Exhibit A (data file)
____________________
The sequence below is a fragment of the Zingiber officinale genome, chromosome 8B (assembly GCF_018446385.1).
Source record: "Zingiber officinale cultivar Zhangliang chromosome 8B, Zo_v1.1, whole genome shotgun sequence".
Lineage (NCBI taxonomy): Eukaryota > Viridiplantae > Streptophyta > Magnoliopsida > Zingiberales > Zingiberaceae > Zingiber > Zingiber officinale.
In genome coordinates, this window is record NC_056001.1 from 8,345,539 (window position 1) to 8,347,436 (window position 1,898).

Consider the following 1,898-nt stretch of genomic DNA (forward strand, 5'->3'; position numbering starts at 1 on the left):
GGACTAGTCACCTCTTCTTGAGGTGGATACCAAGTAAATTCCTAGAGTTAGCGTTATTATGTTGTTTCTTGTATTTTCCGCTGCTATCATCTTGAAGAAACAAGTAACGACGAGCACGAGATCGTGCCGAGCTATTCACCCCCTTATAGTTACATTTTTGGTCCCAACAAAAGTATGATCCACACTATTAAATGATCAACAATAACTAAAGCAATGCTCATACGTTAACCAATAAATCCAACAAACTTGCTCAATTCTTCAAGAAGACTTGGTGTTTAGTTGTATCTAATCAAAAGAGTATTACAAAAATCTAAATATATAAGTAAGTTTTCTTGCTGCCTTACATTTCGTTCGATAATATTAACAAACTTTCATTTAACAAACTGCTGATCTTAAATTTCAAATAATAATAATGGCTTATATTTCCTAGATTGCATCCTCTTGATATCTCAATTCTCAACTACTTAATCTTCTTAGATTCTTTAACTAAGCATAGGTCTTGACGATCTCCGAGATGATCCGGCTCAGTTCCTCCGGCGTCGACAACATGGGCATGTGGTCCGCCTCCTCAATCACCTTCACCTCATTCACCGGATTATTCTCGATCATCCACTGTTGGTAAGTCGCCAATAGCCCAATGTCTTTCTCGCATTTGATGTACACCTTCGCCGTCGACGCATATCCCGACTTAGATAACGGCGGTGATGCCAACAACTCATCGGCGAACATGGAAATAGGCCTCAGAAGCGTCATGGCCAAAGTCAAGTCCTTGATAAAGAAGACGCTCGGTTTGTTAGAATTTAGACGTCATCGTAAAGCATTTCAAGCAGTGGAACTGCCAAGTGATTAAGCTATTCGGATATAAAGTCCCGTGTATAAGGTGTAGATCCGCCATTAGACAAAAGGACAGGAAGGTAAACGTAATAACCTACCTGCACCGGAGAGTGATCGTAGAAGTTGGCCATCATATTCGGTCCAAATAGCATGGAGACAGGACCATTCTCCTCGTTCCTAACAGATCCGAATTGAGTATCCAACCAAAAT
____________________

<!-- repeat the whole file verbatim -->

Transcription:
The sequence below is a fragment of the Zingiber officinale genome, chromosome 8B (assembly GCF_018446385.1).
Source record: "Zingiber officinale cultivar Zhangliang chromosome 8B, Zo_v1.1, whole genome shotgun sequence".
Lineage (NCBI taxonomy): Eukaryota > Viridiplantae > Streptophyta > Magnoliopsida > Zingiberales > Zingiberaceae > Zingiber > Zingiber officinale.
In genome coordinates, this window is record NC_056001.1 from 8,345,539 (window position 1) to 8,347,436 (window position 1,898).

Consider the following 1,898-nt stretch of genomic DNA (forward strand, 5'->3'; position numbering starts at 1 on the left):
GGACTAGTCACCTCTTCTTGAGGTGGATACCAAGTAAATTCCTAGAGTTAGCGTTATTATGTTGTTTCTTGTATTTTCCGCTGCTATCATCTTGAAGAAACAAGTAACGACGAGCACGAGATCGTGCCGAGCTATTCACCCCCTTATAGTTACATTTTTGGTCCCAACAAAAGTATGATCCACACTATTAAATGATCAACAATAACTAAAGCAATGCTCATACGTTAACCAATAAATCCAACAAACTTGCTCAATTCTTCAAGAAGACTTGGTGTTTAGTTGTATCTAATCAAAAGAGTATTACAAAAATCTAAATATATAAGTAAGTTTTCTTGCTGCCTTACATTTCGTTCGATAATATTAACAAACTTTCATTTAACAAACTGCTGATCTTAAATTTCAAATAATAATAATGGCTTATATTTCCTAGATTGCATCCTCTTGATATCTCAATTCTCAACTACTTAATCTTCTTAGATTCTTTAACTAAGCATAGGTCTTGACGATCTCCGAGATGATCCGGCTCAGTTCCTCCGGCGTCGACAACATGGGCATGTGGTCCGCCTCCTCAATCACCTTCACCTCATTCACCGGATTATTCTCGATCATCCACTGTTGGTAAGTCGCCAATAGCCCAATGTCTTTCTCGCATTTGATGTACACCTTCGCCGTCGACGCATATCCCGACTTAGATAACGGCGGTGATGCCAACAACTCATCGGCGAACATGGAAATAGGCCTCAGAAGCGTCATGGCCAAAGTCAAGTCCTTGATAAAGAAGACGCTCGGTTTGTTAGAATTTAGACGTCATCGTAAAGCATTTCAAGCAGTGGAACTGCCAAGTGATTAAGCTATTCGGATATAAAGTCCCGTGTATAAGGTGTAGATCCGCCATTAGACAAAAGGACAGGAAGGTAAACGTAATAACCTACCTGCACCGGAGAGTGATCGTAGAAGTTGGCCATCATATTCGGTCCAAATAGCATGGAGACAGGACCATTCTCCTCGTTCCTAACAGATCCGAATTGAGTATCCAACCAAAAT